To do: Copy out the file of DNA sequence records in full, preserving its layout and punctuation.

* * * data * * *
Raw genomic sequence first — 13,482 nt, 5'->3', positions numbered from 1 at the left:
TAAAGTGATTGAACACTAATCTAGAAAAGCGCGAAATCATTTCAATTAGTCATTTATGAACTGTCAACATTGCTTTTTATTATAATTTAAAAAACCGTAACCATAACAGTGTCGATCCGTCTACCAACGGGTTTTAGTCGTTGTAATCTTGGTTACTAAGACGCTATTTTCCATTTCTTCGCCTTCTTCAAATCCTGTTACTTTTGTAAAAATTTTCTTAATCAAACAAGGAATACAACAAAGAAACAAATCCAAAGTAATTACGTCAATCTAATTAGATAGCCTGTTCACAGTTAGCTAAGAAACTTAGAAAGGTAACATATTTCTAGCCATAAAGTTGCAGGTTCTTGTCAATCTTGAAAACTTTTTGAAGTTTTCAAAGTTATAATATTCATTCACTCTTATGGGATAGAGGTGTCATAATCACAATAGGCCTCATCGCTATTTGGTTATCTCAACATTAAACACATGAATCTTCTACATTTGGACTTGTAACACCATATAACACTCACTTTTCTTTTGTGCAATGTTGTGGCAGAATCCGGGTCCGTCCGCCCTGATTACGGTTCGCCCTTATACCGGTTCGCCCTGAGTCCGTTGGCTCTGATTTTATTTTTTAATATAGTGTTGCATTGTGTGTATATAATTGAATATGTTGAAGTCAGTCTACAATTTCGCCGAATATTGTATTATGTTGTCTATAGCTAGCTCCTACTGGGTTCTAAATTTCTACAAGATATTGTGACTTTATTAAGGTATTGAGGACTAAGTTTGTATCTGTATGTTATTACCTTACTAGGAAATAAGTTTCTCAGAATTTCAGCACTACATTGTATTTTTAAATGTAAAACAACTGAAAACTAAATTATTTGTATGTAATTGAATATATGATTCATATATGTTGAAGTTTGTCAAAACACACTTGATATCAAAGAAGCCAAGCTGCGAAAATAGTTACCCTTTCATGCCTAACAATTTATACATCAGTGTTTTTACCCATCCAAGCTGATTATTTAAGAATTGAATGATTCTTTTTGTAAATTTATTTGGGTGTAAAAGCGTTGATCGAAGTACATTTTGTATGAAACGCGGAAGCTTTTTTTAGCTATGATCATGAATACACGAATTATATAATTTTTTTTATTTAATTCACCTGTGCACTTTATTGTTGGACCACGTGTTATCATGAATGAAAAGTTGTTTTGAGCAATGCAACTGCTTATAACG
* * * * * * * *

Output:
Raw genomic sequence first — 13,482 nt, 5'->3', positions numbered from 1 at the left:
TAAAGTGATTGAACACTAATCTAGAAAAGCGCGAAATCATTTCAATTAGTCATTTATGAACTGTCAACATTGCTTTTTATTATAATTTAAAAAACCGTAACCATAACAGTGTCGATCCGTCTACCAACGGGTTTTAGTCGTTGTAATCTTGGTTACTAAGACGCTATTTTCCATTTCTTCGCCTTCTTCAAATCCTGTTACTTTTGTAAAAATTTTCTTAATCAAACAAGGAATACAACAAAGAAACAAATCCAAAGTAATTACGTCAATCTAATTAGATAGCCTGTTCACAGTTAGCTAAGAAACTTAGAAAGGTAACATATTTCTAGCCATAAAGTTGCAGGTTCTTGTCAATCTTGAAAACTTTTTGAAGTTTTCAAAGTTATAATATTCATTCACTCTTATGGGATAGAGGTGTCATAATCACAATAGGCCTCATCGCTATTTGGTTATCTCAACATTAAACACATGAATCTTCTACATTTGGACTTGTAACACCATATAACACTCACTTTTCTTTTGTGCAATGTTGTGGCAGAATCCGGGTCCGTCCGCCCTGATTACGGTTCGCCCTTATACCGGTTCGCCCTGAGTCCGTTGGCTCTGATTTTATTTTTTAATATAGTGTTGCATTGTGTGTATATAATTGAATATGTTGAAGTCAGTCTACAATTTCGCCGAATATTGTATTATGTTGTCTATAGCTAGCTCCTACTGGGTTCTAAATTTCTACAAGATATTGTGACTTTATTAAGGTATTGAGGACTAAGTTTGTATCTGTATGTTATTACCTTACTAGGAAATAAGTTTCTCAGAATTTCAGCACTACATTGTATTTTTAAATGTAAAACAACTGAAAACTAAATTATTTGTATGTAATTGAATATATGATTCATATATGTTGAAGTTTGTCAAAACACACTTGATATCAAAGAAGCCAAGCTGCGAAAATAGTTACCCTTTCATGCCTAACAATTTATACATCAGTGTTTTTACCCATCCAAGCTGATTATTTAAGAATTGAATGATTCTTTTTGTAAATTTATTTGGGTGTAAAAGCGTTGATCGAAGTACATTTTGTATGAAACGCGGAAGCTTTTTTTAGCTATGATCATGAATACACGAATTATATAATTTTTTTTATTTAATTCACCTGTGCACTTTATTGTTGGACCACGTGTTATCATGAATGAAAAGTTGTTTTGAGCAATGCAACTGCTTATAACG